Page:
What is the job description and role of an Adult guidance worker? What are the duties and responsibilities of an Adult guidance worker?
Adult Guidance Worker Job Description
Adult guidance workers help clients clarify options about their future by offering information, advice and guidance (IAG) on education, training and work opportunities. They frequently work with people at times of transition brought about by factors such as redundancy, health issues, or a desire or need to change career.
Work may focus on hard to reach or marginalised groups including unemployed or disabled people, and people with few educational qualifications.
Whatever the setting, whether as part of a team in a large organisation or as a sole operator in a voluntary group, an adult guidance worker focuses on enabling clients to move forward in their personal development, education and professional training.
Due to changes in government strategies and funding, much guidance work has been re-focused to supply in schools and colleges. Some organisations still work closely with government departments to offer services to adults from under-represented socio-economic groups, adults with health and social needs, unemployed people, and adults with learning difficulties. This sector is subject to frequent change, becoming more target driven, and is expected to undergo further policy changes in the near future.
Job Description / Duties / Functions / Roles / Responsibilities of an Adult Guidance Worker
- developing and maintaining a network of contacts with other providers of IAG, joining relevant professional associations where possible;
- undertaking administrative tasks, such as setting up and maintaining client records, conducting audits, recording statistical data and producing management reports;
- working towards and maintaining accreditation with quality frameworks such as MATRIX or Investors in People;
- designing and delivering group sessions aimed at building employability skills;
- using a variety of assessment tools, such as ability or personality tests, computer-based interest guides or skills inventories and diagnostic tools, to help clients identify, clarify and assess their needs;
- building up and maintaining knowledge of information resources on education, training and work in order to signpost clients to the information they need;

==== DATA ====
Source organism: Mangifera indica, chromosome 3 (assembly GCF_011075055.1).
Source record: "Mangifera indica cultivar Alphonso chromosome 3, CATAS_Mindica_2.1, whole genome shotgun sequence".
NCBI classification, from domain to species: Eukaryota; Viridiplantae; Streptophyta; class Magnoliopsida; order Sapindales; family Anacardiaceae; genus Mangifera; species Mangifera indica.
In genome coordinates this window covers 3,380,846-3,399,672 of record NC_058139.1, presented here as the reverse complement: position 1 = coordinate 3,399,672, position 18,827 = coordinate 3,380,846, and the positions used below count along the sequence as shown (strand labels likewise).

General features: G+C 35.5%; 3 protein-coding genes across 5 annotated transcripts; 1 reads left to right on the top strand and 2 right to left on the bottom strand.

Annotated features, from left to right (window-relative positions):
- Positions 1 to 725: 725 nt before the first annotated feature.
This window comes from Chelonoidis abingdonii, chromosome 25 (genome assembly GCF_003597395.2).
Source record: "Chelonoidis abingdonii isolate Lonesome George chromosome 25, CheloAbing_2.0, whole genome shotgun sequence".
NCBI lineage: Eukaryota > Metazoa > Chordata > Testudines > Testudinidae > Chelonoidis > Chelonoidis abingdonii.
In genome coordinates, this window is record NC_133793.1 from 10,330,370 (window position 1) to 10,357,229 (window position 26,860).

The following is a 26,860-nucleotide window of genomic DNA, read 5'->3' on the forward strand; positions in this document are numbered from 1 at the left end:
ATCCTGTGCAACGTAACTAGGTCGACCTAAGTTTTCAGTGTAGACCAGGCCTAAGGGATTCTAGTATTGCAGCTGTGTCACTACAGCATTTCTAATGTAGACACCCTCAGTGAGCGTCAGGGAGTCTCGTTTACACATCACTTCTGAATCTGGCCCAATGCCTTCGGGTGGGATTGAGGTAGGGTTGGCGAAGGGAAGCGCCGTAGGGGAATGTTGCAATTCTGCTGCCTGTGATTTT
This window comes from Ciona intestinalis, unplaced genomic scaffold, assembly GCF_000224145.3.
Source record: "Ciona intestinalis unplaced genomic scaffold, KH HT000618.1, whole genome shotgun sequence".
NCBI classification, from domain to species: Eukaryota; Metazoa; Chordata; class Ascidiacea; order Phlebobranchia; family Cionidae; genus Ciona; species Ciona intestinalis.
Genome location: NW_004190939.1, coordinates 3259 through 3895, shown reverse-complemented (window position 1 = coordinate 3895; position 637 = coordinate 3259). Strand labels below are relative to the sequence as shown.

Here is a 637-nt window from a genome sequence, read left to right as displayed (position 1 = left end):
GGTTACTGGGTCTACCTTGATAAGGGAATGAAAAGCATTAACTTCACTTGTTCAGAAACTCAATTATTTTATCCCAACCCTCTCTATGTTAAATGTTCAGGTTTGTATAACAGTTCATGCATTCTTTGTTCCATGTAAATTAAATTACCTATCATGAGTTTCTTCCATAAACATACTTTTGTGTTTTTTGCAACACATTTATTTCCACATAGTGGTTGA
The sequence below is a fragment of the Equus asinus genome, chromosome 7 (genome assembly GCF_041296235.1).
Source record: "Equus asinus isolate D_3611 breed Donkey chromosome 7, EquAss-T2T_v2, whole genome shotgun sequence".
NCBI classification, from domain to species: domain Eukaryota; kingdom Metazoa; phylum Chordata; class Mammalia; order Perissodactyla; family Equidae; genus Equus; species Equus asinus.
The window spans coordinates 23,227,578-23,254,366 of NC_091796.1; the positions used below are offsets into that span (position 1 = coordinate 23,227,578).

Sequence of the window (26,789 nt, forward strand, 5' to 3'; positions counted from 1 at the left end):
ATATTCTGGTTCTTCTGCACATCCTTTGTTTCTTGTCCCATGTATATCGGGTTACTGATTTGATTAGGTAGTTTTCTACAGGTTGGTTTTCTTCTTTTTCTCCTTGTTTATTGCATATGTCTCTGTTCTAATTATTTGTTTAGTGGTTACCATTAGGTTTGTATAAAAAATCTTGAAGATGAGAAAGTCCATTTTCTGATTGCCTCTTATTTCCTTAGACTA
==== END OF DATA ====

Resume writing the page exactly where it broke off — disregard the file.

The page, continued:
- organising local jobs fairs and maintaining job boards;
- undertaking outreach work, such as visiting community groups to talk about learning opportunities;
- meeting targets and reporting to funders – some contracts are paid on outcome rather than the activities delivered;
- planning and coordinating or attending events and fairs to market opportunities to prospective students;
- securing, carrying out and monitoring contracts;
- bidding for additional funding and projects, followed by writing contracts and reports;
- collecting, updating and producing information on local opportunities or in a particular employment sector;
- offering a range of other support to clients, such as supported use of ICT facilities, to enable them to identify and take up opportunities;
- referring clients to other agencies, such as government agencies, learning and training providers or specialist organisations, and advocating on their behalf where necessary;
- liaising closely with welfare, finance and careers services;
- providing clients with information and advice in person, via email or telephone on the options open to them;
- managing a caseload, which is often comprised of a particular client group;
- using short drop-in interviews, an extended interview or a series of face-to-face interviews requiring a high level of counselling skills to help clients interpret information and choose the most appropriate course of action;
- working with local further and higher education institutions on initiatives designed to widen participation, such as ‘taster’ or funded courses.
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